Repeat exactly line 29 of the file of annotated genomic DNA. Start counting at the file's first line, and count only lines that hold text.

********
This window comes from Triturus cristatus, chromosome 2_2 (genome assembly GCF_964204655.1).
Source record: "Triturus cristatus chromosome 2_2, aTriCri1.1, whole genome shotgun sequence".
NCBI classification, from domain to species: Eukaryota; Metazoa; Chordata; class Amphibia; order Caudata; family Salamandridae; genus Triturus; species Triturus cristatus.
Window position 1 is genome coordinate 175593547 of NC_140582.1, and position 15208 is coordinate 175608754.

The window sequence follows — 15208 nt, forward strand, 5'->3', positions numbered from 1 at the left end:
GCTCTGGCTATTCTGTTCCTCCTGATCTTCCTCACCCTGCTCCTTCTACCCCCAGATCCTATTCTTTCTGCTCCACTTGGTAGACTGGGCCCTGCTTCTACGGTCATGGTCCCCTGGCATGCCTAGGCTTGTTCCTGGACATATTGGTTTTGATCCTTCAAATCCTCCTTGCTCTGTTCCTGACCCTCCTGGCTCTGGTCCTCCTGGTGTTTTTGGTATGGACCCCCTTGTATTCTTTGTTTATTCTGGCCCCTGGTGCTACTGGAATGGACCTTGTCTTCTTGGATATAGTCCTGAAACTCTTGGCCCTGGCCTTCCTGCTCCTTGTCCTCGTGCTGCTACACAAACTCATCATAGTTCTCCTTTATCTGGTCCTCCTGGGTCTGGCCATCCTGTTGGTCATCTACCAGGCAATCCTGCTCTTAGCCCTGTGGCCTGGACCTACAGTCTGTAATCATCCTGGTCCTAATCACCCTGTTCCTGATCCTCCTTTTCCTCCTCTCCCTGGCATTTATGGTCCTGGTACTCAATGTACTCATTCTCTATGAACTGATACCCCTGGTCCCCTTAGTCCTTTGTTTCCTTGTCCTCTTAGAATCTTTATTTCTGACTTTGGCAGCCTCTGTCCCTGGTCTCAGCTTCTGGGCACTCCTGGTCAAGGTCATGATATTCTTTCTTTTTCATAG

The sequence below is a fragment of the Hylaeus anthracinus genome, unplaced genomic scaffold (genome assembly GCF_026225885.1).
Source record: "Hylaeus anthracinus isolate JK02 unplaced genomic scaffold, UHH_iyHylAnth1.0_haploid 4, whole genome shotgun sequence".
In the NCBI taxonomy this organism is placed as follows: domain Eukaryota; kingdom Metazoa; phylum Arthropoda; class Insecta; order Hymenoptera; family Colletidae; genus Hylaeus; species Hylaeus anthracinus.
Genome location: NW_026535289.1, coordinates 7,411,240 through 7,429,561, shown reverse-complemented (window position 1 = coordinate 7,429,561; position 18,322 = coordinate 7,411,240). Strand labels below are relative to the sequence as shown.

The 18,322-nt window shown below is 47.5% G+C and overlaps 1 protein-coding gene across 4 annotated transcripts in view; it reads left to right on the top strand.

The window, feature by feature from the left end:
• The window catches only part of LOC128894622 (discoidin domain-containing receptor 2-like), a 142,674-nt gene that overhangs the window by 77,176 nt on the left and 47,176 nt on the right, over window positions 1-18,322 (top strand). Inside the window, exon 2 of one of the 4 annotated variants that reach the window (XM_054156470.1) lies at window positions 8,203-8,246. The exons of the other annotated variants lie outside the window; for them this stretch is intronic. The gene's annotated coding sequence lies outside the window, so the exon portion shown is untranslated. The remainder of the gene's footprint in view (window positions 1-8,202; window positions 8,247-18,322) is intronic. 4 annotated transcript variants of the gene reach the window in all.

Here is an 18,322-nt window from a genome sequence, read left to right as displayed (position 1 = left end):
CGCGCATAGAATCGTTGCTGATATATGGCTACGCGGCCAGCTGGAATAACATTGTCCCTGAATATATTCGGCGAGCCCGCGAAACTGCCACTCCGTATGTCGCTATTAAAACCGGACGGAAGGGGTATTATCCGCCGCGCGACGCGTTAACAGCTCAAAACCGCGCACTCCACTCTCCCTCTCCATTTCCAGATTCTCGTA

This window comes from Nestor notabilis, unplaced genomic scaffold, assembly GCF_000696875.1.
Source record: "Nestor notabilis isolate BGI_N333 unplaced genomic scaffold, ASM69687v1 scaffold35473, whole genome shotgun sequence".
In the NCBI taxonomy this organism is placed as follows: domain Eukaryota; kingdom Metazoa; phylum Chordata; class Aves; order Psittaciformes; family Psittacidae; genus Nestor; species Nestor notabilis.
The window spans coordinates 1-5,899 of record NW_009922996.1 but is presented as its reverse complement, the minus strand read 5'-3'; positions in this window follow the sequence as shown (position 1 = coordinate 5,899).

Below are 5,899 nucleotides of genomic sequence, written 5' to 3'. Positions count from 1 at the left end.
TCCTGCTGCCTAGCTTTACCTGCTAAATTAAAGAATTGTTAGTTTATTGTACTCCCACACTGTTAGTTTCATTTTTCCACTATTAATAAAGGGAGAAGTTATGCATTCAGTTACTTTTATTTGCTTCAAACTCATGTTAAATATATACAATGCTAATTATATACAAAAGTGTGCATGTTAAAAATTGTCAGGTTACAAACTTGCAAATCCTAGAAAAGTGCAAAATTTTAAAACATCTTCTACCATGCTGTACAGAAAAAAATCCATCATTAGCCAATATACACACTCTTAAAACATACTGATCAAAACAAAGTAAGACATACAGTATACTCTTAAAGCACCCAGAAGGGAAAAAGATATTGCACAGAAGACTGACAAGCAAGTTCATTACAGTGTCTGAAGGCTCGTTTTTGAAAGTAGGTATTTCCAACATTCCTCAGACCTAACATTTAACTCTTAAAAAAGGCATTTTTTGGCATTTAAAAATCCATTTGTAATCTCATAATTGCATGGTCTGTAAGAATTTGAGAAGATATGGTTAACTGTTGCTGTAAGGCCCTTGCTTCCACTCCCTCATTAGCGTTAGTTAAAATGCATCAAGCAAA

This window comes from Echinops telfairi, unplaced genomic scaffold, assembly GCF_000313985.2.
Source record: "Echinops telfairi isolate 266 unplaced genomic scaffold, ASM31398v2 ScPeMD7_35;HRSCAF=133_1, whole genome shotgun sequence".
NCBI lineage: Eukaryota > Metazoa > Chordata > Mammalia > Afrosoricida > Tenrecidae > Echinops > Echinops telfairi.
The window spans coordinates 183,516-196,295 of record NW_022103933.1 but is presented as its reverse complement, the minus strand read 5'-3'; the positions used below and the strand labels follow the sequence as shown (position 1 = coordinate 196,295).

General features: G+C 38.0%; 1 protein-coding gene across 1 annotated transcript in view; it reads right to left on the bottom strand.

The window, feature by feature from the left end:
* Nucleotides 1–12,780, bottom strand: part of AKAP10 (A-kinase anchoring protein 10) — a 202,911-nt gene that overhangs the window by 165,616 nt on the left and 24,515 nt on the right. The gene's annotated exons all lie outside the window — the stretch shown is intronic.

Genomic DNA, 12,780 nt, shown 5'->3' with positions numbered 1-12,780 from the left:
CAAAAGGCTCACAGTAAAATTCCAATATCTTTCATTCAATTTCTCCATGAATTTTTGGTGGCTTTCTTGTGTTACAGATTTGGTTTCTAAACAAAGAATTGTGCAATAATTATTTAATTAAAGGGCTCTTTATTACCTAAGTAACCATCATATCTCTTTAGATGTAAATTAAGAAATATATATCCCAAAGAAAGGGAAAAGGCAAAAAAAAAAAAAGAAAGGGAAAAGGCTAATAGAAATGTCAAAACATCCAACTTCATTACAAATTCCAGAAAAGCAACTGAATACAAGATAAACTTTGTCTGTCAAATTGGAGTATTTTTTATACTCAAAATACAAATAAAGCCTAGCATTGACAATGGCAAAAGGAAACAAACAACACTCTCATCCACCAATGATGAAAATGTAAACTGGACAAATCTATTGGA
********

Genomic DNA, 12,780 nt, shown 5'->3' with positions numbered 1-12,780 from the left: